Did you notice that each time Abraham spoke he found God to be both approachable and compassionate? The author of Genesis carefully portrayed this encounter as a conversation during which God and Abraham walked side-by-side. In spite of being very much aware that he was in God’s presence, Abraham bargained with his Maker. He pleaded for the lives of the innocent inhabitants of Sodom and Gomorrah. God’s apparent anger was in response to the outcries of many righteous people regarding the evil that festered in the two cities. Still, God listened to Abraham. Initially, Abraham asked that the cities be spared if there were just fifty innocent inhabitants. Then, Abraham begged God to preserve forty-five, forty, thirty, twenty or even ten innocent lives. Each time, God responded sympathetically. The chapter which follows tells us that God answered Abraham’s plea as the lives of the innocents in those otherwise wretched cities were spared. At the same time, we must remember that God also knew the hearts of the evildoers in Sodom and Gomorrah better than they knew themselves. God knew the reasons they did what they did and God loved them as well. I write this with great confidence because Jesus assured us that God’s mercy is never lost on anyone!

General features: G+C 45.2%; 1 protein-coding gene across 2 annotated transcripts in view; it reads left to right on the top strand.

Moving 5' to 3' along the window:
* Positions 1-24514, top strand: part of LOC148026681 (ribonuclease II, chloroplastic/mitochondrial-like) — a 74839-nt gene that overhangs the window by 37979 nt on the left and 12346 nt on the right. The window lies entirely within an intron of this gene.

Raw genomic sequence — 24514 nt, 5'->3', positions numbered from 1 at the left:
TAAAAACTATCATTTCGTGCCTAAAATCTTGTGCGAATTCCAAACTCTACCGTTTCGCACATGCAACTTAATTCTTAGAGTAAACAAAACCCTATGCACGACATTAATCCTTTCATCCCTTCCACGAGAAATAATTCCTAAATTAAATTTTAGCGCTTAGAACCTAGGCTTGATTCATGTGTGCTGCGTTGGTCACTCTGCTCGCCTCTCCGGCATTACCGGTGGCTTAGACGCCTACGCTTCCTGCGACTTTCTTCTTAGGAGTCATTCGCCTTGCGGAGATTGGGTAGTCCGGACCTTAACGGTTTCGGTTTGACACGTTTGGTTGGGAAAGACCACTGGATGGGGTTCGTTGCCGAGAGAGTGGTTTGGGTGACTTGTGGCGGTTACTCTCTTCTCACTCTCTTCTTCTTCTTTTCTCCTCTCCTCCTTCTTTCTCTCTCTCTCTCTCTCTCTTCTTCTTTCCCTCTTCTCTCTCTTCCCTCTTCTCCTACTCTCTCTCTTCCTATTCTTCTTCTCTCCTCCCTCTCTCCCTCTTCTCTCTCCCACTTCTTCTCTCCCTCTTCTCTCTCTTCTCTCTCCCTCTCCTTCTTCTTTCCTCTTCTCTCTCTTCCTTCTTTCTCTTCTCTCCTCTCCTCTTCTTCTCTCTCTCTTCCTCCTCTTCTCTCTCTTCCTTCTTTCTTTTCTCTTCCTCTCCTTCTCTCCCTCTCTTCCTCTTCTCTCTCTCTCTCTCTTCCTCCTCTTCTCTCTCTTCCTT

In today’s gospel (Luke 11:1-13), Luke shares another occasion on which Jesus revealed to his disciples the God with whom Abraham was so familiar. Jesus had just finished praying himself when his followers asked him to teach them to pray. Jesus responded with this advice: “When you pray, say: Father, hallowed be your name, your kingdom come. Give us each day our daily bread and forgive us our sins, for we ourselves forgive everyone in debt to us, and do not subject us to the final test.” Afterward, Jesus went on to make this instruction regarding prayer perfectly clear. In the event that the disciples had forgotten the persistence of Abraham and God’s generous response to him, Jesus reminded them in no uncertain terms. Jesus spoke of a man who responded to his neighbor’s need in the middle of the night, not so much out of love as out of weariness at the neighbor’s persistence. Jesus added, “And I tell you, ask and you will receive; seek and you will find; knock and the door will be opened to you.” Jesus went on to point out the disciples’ concern for their own children: “What father among you would hand his son a snake when he asks for a fish? Or hand him a scorpion when he asks for an egg? If you then, who are wicked, know how to give good gifts to your children, how much more will the Father in heaven give the Holy Spirit to those who ask him?” I assure you that the God of Abraham continues to listen and to provide us all that we need as we journey through this life!